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06.02.2021 | Original Article | Ausgabe 7/2021 Open Access

Heart and Vessels 7/2021

Left ventricular global longitudinal strain in predicting CRT response: one more J-shaped curve in medicine

Zeitschrift:
Heart and Vessels > Ausgabe 7/2021
Autoren:
Michal Orszulak, Artur Filipecki, Wojciech Wrobel, Adrianna Berger-Kucza, Witold Orszulak, Dagmara Urbanczyk-Swic, Wojciech Kwasniewski, Katarzyna Mizia-Stec
Wichtige Hinweise
Michal Orszulak and Artur Filipecki contributed equally to this manuscript.

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Introduction

Cardiac resynchronization therapy (CRT) is approved form of treatment for patients with heart failure with reduced ejection fraction (HFrEF) and prolonged QRS duration [ 1, 2]. Identification of ‘responders’ and ‘nonresponders’ before CRT implantation is still the essence of the matter and up to 40% of patients do not benefit after CRT implantation [ 3]. The incidence of non-responders remains the same for many years despite the numbers of trials and great effort that have been dedicated to improve the identification of responders. Dyssynchrony has been thought to be the missing link. Unfortunately, to date, all the approaches have turned out to be suboptimal in this regard [ 4].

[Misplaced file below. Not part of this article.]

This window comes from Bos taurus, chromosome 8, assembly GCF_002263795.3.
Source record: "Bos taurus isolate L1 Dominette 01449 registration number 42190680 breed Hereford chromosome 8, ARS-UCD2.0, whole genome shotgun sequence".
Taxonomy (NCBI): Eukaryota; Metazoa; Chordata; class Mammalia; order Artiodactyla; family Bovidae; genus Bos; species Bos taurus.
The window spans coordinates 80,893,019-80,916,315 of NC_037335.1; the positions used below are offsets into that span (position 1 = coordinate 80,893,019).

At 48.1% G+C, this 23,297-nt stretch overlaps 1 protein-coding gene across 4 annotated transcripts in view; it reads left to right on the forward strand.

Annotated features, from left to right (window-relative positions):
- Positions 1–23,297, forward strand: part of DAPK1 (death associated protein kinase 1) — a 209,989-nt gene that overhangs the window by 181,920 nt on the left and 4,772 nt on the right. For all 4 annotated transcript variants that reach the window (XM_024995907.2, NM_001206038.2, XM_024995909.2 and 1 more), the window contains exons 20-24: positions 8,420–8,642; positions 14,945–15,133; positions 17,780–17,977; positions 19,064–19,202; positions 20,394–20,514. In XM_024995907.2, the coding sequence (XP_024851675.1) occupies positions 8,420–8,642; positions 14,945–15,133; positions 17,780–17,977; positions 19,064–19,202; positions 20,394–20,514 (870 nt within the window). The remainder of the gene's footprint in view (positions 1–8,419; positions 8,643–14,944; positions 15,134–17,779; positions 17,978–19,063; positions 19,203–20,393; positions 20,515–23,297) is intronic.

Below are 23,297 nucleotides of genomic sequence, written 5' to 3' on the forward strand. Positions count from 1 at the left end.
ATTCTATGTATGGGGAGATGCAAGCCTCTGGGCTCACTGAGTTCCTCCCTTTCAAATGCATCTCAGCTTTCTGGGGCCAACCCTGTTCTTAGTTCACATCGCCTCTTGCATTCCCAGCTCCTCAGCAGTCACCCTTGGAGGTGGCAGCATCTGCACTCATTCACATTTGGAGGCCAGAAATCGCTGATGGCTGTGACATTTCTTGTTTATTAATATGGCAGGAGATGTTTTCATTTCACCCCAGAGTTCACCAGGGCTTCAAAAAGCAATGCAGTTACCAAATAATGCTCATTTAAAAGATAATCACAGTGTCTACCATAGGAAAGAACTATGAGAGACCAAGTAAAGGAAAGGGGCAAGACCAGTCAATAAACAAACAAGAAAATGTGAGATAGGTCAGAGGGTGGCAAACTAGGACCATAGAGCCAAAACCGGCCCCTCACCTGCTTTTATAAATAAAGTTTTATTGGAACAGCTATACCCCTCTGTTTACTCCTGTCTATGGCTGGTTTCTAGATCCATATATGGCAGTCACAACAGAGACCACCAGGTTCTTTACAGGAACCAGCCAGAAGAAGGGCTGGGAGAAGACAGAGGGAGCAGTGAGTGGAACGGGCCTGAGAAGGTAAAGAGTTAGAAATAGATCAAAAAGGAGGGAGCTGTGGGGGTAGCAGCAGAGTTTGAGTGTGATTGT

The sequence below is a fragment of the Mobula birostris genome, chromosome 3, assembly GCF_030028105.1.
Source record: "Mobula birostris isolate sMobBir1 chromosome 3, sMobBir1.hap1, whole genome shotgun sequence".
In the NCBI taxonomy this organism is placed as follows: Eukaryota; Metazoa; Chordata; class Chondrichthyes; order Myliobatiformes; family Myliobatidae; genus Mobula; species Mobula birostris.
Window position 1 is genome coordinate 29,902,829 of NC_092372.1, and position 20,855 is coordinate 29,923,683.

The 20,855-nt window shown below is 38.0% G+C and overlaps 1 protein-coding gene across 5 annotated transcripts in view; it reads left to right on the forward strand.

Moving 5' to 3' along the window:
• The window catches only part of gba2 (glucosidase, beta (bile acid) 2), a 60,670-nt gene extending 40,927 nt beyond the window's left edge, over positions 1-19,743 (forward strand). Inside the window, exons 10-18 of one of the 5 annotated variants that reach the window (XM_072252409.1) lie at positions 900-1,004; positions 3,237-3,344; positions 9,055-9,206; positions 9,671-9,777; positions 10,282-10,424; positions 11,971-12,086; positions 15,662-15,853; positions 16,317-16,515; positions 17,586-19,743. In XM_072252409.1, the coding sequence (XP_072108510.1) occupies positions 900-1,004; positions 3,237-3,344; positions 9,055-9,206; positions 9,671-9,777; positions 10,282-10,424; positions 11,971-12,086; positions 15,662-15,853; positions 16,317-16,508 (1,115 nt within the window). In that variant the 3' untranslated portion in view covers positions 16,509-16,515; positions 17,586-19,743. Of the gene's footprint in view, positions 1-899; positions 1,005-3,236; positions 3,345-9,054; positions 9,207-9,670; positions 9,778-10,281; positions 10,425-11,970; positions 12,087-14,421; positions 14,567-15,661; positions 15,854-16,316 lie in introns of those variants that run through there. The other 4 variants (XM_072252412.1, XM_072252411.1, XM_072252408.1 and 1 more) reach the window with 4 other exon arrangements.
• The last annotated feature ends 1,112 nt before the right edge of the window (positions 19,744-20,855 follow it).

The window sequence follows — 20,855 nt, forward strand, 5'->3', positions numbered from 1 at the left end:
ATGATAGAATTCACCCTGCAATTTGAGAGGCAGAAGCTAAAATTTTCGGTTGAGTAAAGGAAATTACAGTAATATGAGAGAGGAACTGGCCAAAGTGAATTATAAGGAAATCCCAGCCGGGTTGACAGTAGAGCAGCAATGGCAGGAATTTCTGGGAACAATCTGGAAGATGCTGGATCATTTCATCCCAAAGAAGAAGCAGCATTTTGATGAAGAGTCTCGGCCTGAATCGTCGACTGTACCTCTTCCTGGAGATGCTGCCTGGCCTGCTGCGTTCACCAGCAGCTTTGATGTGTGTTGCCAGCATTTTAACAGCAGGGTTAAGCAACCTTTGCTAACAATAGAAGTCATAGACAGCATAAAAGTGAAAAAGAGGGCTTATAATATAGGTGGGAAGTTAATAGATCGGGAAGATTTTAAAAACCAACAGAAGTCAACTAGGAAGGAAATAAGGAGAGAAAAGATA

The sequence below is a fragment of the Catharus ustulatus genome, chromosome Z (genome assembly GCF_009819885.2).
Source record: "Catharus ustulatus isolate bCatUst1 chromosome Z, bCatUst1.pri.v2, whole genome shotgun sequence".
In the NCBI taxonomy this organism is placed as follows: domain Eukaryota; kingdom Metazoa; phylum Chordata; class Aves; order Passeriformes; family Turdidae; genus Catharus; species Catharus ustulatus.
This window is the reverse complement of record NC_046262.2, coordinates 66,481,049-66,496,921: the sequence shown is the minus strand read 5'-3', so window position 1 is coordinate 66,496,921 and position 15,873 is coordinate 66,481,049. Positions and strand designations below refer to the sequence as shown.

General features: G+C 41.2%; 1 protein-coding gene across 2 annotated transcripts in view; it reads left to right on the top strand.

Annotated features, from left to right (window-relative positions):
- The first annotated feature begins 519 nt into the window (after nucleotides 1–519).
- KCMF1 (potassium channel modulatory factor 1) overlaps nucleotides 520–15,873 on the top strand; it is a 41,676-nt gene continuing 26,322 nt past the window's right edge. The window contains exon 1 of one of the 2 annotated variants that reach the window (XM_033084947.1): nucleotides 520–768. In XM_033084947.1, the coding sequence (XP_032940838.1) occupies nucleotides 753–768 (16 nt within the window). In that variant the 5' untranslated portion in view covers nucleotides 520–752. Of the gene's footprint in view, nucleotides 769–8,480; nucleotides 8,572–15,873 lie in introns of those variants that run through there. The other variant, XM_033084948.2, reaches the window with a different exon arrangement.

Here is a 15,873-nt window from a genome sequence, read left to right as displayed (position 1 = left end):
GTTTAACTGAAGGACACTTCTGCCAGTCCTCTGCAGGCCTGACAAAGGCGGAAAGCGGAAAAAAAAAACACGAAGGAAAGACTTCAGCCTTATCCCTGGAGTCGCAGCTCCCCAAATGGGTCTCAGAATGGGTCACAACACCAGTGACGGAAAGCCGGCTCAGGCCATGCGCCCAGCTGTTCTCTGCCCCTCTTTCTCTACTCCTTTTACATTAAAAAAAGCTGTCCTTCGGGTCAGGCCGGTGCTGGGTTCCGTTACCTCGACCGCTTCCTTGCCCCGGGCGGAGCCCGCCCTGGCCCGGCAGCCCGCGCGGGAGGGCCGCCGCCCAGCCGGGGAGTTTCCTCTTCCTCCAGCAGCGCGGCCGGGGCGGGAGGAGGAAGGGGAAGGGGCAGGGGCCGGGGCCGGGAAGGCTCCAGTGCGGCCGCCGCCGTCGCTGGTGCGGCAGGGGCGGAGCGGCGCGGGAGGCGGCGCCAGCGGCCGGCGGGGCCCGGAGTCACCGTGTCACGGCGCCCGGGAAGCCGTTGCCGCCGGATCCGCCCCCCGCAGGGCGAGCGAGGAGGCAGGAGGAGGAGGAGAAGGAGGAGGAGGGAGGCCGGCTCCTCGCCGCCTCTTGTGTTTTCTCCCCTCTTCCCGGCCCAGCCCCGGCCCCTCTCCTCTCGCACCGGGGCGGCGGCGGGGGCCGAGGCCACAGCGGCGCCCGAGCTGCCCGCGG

Therefore, we hypothesized that factors other than dyssynchrony may contribute to CRT response. Strain constitutes a sensitive method for quantifying global left ventricular function [ 5] and can provide prognostic information beyond routine LVEF [ 6]. Echocardiographic strain by speckle-tracking precisely characterizes left ventricle performance [ 7], scar burden [ 8], and dyssynchrony [ 9]. Left ventricle global longitudinal strain (LVGLS) is associated with the outcome in general population [ 10] as well as in heart failure patients [ 11]. Previous studies have demonstrated that baseline left ventricle function stays in relation with final reverse remodeling. In one report from a post hoc analysis of the randomized control MADIT-CRT trial, LV functional improvement as assessed by ΔLVGLS was powerfully linked to an improved outcome on top of ΔLVEF or CRT response assessed by ΔLVESV [ 12]. Advantages of strain assessment include obtainable in most of cases and higher reproducibility than LVEF [ 13, 14].
The main goals were to verify if LVGLS may be of additive prognostic value in CRT response prediction and to obtain such a LVGLS value that in the best possible way enables to characterize potential CRT responders.

Materials and methods

Population